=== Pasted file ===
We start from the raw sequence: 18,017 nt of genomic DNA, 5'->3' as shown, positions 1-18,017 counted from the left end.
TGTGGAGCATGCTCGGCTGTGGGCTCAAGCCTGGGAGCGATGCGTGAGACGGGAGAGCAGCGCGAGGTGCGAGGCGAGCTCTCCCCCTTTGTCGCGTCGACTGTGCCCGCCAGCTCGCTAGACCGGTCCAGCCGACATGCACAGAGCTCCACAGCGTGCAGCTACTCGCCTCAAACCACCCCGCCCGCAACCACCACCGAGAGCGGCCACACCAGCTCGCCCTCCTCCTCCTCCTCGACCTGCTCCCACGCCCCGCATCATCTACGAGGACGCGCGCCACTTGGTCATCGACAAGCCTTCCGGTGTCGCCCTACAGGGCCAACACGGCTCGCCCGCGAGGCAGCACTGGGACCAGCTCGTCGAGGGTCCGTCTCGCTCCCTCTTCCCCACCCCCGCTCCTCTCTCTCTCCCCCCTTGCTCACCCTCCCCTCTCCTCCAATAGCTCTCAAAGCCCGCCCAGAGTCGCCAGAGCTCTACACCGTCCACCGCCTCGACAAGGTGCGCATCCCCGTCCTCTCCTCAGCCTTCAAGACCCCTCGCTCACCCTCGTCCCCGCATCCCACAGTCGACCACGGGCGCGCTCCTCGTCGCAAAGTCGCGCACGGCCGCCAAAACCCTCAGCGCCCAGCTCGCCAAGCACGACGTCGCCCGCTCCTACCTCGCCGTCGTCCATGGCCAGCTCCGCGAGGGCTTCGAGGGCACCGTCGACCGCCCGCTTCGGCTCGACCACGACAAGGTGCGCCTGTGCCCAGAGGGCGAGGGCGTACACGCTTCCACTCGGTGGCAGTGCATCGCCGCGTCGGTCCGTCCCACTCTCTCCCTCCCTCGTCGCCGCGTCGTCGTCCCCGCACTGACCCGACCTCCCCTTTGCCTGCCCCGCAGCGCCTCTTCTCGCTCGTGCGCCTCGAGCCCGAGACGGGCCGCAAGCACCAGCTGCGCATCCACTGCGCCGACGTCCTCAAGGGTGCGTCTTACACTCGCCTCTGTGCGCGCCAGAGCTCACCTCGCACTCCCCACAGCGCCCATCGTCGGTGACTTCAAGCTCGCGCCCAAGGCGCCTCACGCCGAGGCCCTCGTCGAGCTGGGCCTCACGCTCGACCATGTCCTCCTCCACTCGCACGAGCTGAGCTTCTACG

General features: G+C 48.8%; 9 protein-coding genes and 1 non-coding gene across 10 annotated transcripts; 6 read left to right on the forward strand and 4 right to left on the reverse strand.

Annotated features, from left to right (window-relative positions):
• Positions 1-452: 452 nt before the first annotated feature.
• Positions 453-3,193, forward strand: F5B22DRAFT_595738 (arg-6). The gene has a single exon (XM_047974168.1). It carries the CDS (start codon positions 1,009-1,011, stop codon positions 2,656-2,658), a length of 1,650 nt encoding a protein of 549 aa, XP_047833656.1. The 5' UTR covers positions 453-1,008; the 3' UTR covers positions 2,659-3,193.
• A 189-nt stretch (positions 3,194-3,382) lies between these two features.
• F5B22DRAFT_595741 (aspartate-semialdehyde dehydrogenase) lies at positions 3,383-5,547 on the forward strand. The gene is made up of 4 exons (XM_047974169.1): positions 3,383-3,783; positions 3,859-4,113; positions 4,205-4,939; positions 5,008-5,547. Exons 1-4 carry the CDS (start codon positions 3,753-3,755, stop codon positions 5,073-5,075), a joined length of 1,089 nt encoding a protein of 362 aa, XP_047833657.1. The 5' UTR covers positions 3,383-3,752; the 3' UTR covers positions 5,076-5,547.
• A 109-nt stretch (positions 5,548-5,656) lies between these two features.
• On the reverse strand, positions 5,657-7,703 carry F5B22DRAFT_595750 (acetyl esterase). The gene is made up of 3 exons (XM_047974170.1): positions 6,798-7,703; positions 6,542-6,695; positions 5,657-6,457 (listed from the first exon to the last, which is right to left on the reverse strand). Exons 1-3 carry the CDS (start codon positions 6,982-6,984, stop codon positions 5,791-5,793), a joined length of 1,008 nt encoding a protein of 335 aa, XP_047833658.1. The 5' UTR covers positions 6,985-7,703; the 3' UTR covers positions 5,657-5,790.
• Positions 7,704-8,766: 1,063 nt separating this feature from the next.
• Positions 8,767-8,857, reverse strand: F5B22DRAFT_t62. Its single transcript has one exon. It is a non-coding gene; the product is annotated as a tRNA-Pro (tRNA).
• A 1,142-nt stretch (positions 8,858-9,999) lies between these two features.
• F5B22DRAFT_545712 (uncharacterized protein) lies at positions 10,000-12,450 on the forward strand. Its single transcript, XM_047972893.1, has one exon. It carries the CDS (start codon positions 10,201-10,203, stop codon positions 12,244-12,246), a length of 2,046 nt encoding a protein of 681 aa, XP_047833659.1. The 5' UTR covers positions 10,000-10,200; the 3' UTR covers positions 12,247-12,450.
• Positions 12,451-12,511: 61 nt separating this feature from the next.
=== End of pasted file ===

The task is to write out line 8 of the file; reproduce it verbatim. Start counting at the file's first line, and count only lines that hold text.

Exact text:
• F5B22DRAFT_595741 (aspartate-semialdehyde dehydrogenase) lies at positions 3,383-5,547 on the forward strand. The gene is made up of 4 exons (XM_047974169.1): positions 3,383-3,783; positions 3,859-4,113; positions 4,205-4,939; positions 5,008-5,547. Exons 1-4 carry the CDS (start codon positions 3,753-3,755, stop codon positions 5,073-5,075), a joined length of 1,089 nt encoding a protein of 362 aa, XP_047833657.1. The 5' UTR covers positions 3,383-3,752; the 3' UTR covers positions 5,076-5,547.